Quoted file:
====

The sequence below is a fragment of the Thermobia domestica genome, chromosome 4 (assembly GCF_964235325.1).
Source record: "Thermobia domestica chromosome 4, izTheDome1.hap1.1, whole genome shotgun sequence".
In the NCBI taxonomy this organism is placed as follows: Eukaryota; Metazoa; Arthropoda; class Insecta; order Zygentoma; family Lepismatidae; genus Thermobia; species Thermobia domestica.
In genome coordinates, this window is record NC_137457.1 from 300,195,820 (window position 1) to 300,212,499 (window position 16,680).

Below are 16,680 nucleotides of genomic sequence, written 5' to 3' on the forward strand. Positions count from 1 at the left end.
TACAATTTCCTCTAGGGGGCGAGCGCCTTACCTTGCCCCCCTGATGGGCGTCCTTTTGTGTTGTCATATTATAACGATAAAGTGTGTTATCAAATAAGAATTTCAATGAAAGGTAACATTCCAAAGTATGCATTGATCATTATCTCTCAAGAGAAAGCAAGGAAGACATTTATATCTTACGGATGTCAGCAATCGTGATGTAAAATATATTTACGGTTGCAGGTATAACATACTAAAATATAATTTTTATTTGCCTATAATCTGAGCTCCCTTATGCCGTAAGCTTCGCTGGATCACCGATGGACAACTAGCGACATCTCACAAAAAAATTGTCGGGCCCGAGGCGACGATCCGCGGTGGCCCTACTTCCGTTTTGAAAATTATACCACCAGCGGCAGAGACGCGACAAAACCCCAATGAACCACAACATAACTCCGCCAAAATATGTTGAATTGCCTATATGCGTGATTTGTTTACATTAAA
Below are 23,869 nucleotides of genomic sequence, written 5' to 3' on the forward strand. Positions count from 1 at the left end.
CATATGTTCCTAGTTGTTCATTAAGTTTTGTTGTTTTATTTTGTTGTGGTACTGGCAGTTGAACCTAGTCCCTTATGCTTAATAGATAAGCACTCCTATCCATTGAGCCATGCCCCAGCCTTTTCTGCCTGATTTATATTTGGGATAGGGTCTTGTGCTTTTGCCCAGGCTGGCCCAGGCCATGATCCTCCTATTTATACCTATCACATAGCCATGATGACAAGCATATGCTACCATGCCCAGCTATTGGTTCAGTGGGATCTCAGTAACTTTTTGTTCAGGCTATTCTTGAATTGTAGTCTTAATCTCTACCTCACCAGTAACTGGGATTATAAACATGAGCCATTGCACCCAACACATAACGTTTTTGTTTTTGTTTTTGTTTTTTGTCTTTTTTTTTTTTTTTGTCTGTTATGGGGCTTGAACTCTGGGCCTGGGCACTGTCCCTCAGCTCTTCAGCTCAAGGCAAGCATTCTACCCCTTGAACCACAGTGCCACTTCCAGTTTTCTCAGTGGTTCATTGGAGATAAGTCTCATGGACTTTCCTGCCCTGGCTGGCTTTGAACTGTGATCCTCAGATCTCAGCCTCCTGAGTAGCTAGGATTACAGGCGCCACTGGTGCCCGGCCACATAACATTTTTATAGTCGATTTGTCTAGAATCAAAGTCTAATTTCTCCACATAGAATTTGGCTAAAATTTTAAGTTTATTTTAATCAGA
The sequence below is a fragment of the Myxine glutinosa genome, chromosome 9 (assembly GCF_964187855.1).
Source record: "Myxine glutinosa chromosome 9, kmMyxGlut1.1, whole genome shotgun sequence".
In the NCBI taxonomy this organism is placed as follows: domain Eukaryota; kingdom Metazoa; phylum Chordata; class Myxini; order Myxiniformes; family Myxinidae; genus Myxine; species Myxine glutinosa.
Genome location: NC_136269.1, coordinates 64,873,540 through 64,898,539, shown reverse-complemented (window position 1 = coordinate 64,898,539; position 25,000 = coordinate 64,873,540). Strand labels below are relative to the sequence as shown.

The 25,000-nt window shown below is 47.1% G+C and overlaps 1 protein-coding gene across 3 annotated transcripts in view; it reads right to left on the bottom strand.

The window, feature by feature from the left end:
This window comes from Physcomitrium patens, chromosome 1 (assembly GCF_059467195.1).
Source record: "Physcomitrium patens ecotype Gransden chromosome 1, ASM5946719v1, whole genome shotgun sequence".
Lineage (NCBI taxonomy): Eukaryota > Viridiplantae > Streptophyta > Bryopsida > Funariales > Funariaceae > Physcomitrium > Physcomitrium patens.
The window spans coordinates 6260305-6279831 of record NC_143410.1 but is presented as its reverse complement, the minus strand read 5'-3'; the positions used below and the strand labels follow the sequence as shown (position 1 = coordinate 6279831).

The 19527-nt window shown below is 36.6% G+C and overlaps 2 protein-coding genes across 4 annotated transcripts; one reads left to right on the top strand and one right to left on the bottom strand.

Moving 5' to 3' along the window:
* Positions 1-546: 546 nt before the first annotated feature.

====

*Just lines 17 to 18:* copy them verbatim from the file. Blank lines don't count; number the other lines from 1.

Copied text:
Lineage (NCBI taxonomy): Eukaryota > Viridiplantae > Streptophyta > Bryopsida > Funariales > Funariaceae > Physcomitrium > Physcomitrium patens.
The window spans coordinates 6260305-6279831 of record NC_143410.1 but is presented as its reverse complement, the minus strand read 5'-3'; the positions used below and the strand labels follow the sequence as shown (position 1 = coordinate 6279831).